Michael Cutting (1987) is a British composer, currently working towards a PhD in Composition at Kings College London, supervised by George Benjamin. In 2011 he graduated from the Royal Northern College of Music with a Mmus Distinction and the Soroptomist Prize.
His works have been performed in venues such as Cadogan Hall, Purcell Room, RNCM Concert Hall, The Anvil, and Dartington Hall and in festivals such as Park Lane Group's New Year Series 2012, RNCM's James MacMillan Festival and RNCM's Alexander Goehr Festival. Michael has worked with groups like Endymion Ensemble, Manchester Camerata, Lontano, Composers Ensemble, Fretwork, Lancashire Sinfonietta and, BBC Singers, and Hampshire County Youth Orchestra. He has won numerous composition awards, including the BBC Proms Composition Competition (2006) and Lancashire Sinfonietta's Christopher Brooks Memorial Prize (2008/09).
In 2012, Michael established the ACM Ensemble, which has had a growing reputation for its ambitious projects and close collaborations with composers. After being award an MBF Emerging Excellence Award, ACM is now working closely with Ensemble 10/10 for the 2013/14 season.
Sharon Gal is a cross-disciplinary artist, performer and musician. Her practice involves vocal and electronics free improvisation, collaborative group and site specific performances, field recordings and radio broadcast. She performs solo, and in regular collaborations with Steve Beresford, Steve Noble, Alex Ward, John Edwards, Dylan Nyoukis, Phil Minton and Feral Singers.
Sharon is a founder member of London’s arts radio, Resonance 104.4 FM and has been presenting and producing various shows including Diggers, with Edwin “Savage Pencil” Pouncey, and Stereo Cilia, a weekly urban soundscape diary.
She has several audio releases: Ash International, Paradigm records, Chocolate Monk, Emanem, Ecstatic Yod, and the recent 7” vinyl, Melancoholic, for American Tapes Label.
John Lely (1976) studied at Goldsmiths University of London with Roger Redgate, Dave Smith and John Tilbury, and privately with Michael Parsons. In 2007 he was a resident student at Ostrava New Music Days, and in 2012 a resident composer at the Bozzini Quartet's Composer's Kitchen in Montreal and Huddersfield.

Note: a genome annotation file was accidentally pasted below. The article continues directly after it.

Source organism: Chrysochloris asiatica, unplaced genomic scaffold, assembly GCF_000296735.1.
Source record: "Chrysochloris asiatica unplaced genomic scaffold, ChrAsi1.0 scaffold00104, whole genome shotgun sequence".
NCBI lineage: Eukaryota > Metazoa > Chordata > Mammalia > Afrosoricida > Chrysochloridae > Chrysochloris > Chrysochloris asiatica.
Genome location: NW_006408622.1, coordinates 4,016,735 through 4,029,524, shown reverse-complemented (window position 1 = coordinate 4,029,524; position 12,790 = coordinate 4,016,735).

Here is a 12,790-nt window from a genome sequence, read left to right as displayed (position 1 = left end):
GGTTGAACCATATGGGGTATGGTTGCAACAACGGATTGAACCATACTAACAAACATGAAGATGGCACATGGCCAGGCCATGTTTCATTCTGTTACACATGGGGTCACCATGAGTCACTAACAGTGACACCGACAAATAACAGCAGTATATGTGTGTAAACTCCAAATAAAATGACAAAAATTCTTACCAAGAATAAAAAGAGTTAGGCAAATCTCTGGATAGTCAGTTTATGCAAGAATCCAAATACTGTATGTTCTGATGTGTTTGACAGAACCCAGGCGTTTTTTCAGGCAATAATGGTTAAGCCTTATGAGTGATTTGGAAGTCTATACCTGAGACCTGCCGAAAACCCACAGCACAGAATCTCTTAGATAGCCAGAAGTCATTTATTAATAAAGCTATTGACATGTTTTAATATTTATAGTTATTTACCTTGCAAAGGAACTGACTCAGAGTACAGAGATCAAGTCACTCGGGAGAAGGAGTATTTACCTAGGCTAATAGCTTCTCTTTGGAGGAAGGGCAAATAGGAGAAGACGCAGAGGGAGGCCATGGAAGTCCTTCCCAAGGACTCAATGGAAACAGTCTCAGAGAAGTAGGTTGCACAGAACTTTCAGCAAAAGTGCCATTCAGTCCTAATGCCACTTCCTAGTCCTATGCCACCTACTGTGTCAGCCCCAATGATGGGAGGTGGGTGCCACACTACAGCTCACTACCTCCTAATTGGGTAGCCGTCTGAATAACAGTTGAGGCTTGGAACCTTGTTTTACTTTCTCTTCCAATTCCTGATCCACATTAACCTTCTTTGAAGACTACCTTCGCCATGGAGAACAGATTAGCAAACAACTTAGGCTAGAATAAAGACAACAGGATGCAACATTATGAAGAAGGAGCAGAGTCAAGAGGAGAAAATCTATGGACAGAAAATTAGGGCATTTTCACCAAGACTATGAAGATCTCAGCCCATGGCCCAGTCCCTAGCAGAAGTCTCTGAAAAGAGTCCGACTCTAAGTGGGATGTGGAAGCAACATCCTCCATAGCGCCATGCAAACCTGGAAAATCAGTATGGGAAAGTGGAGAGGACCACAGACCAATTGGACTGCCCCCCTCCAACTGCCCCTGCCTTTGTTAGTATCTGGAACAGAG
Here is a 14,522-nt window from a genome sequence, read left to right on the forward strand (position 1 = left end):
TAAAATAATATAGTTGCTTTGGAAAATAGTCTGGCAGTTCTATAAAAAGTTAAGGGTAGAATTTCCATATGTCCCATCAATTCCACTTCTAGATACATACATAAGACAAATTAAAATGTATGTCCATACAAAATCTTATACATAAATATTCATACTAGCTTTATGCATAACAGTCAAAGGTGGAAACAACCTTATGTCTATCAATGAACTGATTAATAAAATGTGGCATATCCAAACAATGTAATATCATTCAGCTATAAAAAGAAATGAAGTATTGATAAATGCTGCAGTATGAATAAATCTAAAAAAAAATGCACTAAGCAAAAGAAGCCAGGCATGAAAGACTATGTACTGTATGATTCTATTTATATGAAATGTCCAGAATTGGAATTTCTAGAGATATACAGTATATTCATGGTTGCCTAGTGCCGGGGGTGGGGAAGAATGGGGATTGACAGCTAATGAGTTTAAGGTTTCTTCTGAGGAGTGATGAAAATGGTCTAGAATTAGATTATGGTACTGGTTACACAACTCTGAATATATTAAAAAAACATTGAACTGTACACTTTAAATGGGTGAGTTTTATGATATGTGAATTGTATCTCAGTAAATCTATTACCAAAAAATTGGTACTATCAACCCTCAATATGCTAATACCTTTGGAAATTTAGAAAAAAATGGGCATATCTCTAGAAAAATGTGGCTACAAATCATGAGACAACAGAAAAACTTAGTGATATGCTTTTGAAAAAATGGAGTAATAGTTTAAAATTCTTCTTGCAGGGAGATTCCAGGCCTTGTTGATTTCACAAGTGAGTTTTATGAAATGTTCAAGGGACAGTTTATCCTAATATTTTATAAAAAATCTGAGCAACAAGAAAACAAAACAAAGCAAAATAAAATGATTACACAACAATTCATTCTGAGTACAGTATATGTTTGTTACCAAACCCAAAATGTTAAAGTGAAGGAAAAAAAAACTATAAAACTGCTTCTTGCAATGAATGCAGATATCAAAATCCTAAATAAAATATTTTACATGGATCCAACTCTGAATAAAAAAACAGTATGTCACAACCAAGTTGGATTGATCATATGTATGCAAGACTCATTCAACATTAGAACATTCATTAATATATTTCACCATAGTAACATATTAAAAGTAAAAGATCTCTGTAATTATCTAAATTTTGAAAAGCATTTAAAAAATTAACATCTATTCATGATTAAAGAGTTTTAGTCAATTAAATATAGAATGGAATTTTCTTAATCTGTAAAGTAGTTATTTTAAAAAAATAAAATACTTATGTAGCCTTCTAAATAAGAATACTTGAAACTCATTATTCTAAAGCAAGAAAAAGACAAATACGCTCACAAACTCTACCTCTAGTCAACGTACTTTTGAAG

His compositions have been featured internationally at festivals such as MaerzMusik (Berlin), Ultima (Oslo), and the Huddersfield Contemporary Music Festival. He frequently collaborates with various musicians and groups, including such as Apartment House, Quatuor Bozzini, Angharad Davies and, Rhodri Davies, edges, Pedro Gomez-Egaña, Seth Kim-Cohen, Sebastian Lexer, Ross Parfitt, Michael Parsons, Michael Pisaro, Taylan Susam, Philip Thomas, Manfred Werder, John White and Seymour Wright.
He has curated and performed in concerts of music by composers like Antoine Beuger, Cornelius Cardew, Philip Corner, Laurence Crane, Jürg Frey, Michael Pisaro, Tom Johnson, Travis Just, Alvin Lucier, Chris Newman and Christian Wolff. Currently, alongside Tim Parkinson and Markus Trunk, he curates the annual Music We'd Like to Hear concert series.
He taught composition at Goldsmiths, and experimental sound at Chelsea College of Arts, and he has been a researcher at Bath Spa University. He is co-author, with James Saunders, of Word Events: Perspectives on Verbal Notation (Continuum 2012).
Nao Masuda is a Japanese born composer and performer. In 1998, she moved to London where she has worked with a number of bands and collaborative projects. Since 2012 she is part of a London based Taiko drumming group and has toured extensively in the UK, Europe, Turkey and Sri Lanka for the following three years as well as recording an album.
Since her fist performance with AMICI Dance Theatre Company in 2007, her work has mainly revolved in and around theatre with a variety of elements and art forms. Apart from composing and performing theatrical music, her work in theatre so far includes directing, devising, artwork, physical performance, and Taiko drumming and soundscaping workshops.
Nao’s recent work outside theatre includes solo Taiko Performance at Ludwigshaften Festival (Germany), solo and duo Taiko Performances in UK and composing and recording for a documentary film.
James Welland studied music at King's College, London under Robert Keeley and Silvina Milstein, before completing a Master's degree in Composition at the University of Cambridge under Robin Holloway, being the recipient of the Reinstein Prize.
He has written music for the documentary NanoYou, narrated by Stephen Fry, which went on to win first prize at the Scinema International Festival of Science Film. More recently James has been working on the popular music scene with artists such as Laura Bettinson, Aaron Horn, Ms. D, K Koke and Beaux Saunders.
The Francis Chagrin award will be used by James to fund studio time for spectral analysis, DSP and electronic music production as part of the composition process for a collaborative orchestral commission with Claire Hazelton to be performed by Orchestra Vitae in autumn this year.
Francis Chagrin was the founder of the Society for the Promotion of New Music (SPNM). During his career he composed symphonies, songs, chamber music, and over 200 film scores. His music is collected in Sound and Music’s British Music Collection.